Singapore Country Overview
Where is Singapore located? The island and city-state of Singapore is located in Southeast Asia and is the smallest country in Asia. Despite this, the time zone that Singapore is assigned to on the time zone map is named after Singapore: “Singapore Time”. This world time zone has a time shift of +8 hours to the coordinated world time. This difference also remains in the summer months, as it is not customary in Singapore to change the time to daylight saving time.
Bordering Countries of Singapore
According to abbreviationfinder, Singapore is bordered by two countries, Malaysia and Indonesia. Malaysia is located just north of Singapore, across the Straits of Johor. The two countries are connected by two bridges, the Johor-Singapore Causeway and the Second Link. Malaysia is a federation of 13 states and three federal territories, with an estimated population of 32 million people. The capital city of Malaysia is Kuala Lumpur, which is around 220 km away from Singapore.
Indonesia lies to the south and southwest of Singapore, separated by the Strait of Malacca and the Singapore Strait. It consists of more than 17,000 islands with an estimated population of 267 million people. The capital city of Indonesia is Jakarta, located on the island of Java about 800 km away from Singapore. Indonesia has a diverse mix of ethnicities and cultures which makes it an interesting destination for travelers looking for cultural experiences. In addition to its rich cultural heritage, Indonesia also has some spectacular natural landscapes such as Bali with its lush green rainforests and stunning beaches.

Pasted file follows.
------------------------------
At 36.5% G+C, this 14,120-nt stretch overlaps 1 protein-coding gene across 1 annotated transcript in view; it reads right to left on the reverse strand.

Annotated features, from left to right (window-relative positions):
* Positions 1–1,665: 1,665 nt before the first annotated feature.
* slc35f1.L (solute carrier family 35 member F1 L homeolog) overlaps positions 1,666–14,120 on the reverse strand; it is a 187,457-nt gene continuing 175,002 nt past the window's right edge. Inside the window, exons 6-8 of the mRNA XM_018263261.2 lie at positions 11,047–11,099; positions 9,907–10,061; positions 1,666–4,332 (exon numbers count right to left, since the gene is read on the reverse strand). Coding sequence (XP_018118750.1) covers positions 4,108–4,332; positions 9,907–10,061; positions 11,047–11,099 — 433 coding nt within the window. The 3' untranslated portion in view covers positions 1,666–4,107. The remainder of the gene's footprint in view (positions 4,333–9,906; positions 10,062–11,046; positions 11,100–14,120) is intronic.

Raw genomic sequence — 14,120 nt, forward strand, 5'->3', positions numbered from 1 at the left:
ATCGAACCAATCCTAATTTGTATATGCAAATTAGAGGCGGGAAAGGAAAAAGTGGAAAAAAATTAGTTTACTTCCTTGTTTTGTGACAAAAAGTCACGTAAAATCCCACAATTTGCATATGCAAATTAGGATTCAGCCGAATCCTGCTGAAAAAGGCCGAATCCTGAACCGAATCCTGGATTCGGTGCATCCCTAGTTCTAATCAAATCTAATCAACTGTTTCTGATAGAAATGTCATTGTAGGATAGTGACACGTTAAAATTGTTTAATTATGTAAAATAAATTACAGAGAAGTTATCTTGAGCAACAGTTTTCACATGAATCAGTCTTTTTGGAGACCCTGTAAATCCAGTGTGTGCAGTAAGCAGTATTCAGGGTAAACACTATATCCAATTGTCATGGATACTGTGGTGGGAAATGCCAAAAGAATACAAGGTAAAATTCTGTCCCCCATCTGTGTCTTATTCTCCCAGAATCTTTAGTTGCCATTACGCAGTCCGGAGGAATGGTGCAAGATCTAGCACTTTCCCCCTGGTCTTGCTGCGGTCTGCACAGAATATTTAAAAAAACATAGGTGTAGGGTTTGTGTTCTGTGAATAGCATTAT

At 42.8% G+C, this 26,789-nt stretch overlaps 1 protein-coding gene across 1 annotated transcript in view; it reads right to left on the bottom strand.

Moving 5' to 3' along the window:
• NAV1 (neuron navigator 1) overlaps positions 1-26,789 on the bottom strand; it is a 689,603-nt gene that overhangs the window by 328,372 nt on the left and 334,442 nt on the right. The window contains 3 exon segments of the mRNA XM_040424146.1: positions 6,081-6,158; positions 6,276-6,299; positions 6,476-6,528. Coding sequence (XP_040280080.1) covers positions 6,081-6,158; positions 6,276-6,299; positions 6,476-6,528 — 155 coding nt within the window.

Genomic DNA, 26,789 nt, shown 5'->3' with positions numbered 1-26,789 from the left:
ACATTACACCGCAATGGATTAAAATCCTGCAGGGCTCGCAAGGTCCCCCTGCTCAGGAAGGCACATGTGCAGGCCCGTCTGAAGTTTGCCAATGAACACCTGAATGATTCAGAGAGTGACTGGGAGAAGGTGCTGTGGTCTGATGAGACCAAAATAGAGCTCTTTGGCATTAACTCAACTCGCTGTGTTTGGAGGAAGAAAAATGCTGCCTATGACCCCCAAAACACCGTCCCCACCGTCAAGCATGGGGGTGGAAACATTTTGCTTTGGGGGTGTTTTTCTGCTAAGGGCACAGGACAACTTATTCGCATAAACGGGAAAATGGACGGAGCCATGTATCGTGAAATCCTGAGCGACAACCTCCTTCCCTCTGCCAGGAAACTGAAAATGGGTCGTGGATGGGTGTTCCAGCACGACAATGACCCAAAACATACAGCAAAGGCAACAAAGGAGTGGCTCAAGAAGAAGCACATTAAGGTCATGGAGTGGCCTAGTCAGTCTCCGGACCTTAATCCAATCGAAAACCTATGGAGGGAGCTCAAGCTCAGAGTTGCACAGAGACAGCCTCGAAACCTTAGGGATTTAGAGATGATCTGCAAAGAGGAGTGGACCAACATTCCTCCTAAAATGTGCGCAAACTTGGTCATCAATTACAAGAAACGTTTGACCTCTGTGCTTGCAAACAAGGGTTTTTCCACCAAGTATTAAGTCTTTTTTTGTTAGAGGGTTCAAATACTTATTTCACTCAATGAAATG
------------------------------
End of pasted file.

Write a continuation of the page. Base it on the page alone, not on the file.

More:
As of 2023, the latest population of Singapore is 6,209,660, based on our calculation of the current data from UN (United Nations).
|Population growth rate||1.73%|
|Birth rate||8.60 births per 1,000 people|
|Overall life expectancy||84.07 years|
|Men life expectancy||81.67 years|
|Women life expectancy||86.64 years|
|65 years and above||10.03%|
|Median age||34.00 years|
|Gender ratio (Male to Female)||0.96|
|Population density||8,909.12 residents per km²|
|74.1% Chinese, 13.4% Malay, 9.2% Indian, 3.3% Pakistani, Sri Lankan and others|
|Buddhists (Chinese) 33.9%; Taoists (Chinese) 20%; Muslims (Malay 15.4%); Christians 12.6%; Hindus 3.5%; Others (including non-religious, Sikhs, Taoists, Confucians) 14.6%|
|Human Development Index (HDI)||0.935|
|HDI ranking||9th out of 194|
People in Singapore
The residents of Singapore are the Singaporeans. 76 out of 100 people in Singapore are Chinese, 15 are Malays and seven are Indian. People from Pakistan and Sri Lanka also live in Singapore.
So many people from very different cultures live together in Singapore. One then speaks of a multicultural society. There are four official languages, namely English, Chinese, Malay and Tamil.
About 5.7 million people live on the island. The population density is very high, especially in the center of the capital, which is in the south of the island. This is only possible because they live “one above the other”, in fact in many high-rise buildings.
Languages in Singapore
English is the language of administration and business in Singapore. But since so many different nations speak English, a dialect of its own has developed in which other languages are also incorporated. The sentence structure is also often changed and the language simplified.
But most of Singapore’s residents are Chinese and speak their own language, Mandarin. Mandarin is therefore used as a business language in addition to English, especially when Chinese Singaporeans communicate or do business. In addition to Mandarin, there are eight other Chinese dialects that are spoken.
Tamil and Malay are also spoken in Singapore. Tamil is the mother tongue of people from Sri Lanka, Malay comes from Malaysia and Indonesia.
Religions in Singapore
Almost all religions are represented in Singapore. Buddhism, Hinduism, Christianity, Islam, Taoism and the Sikh religion meet here. The different religions live together in a relatively small area. Often people of the same religion and origin also live together in common neighborhoods. There are, for example, the districts of Little India and China Town.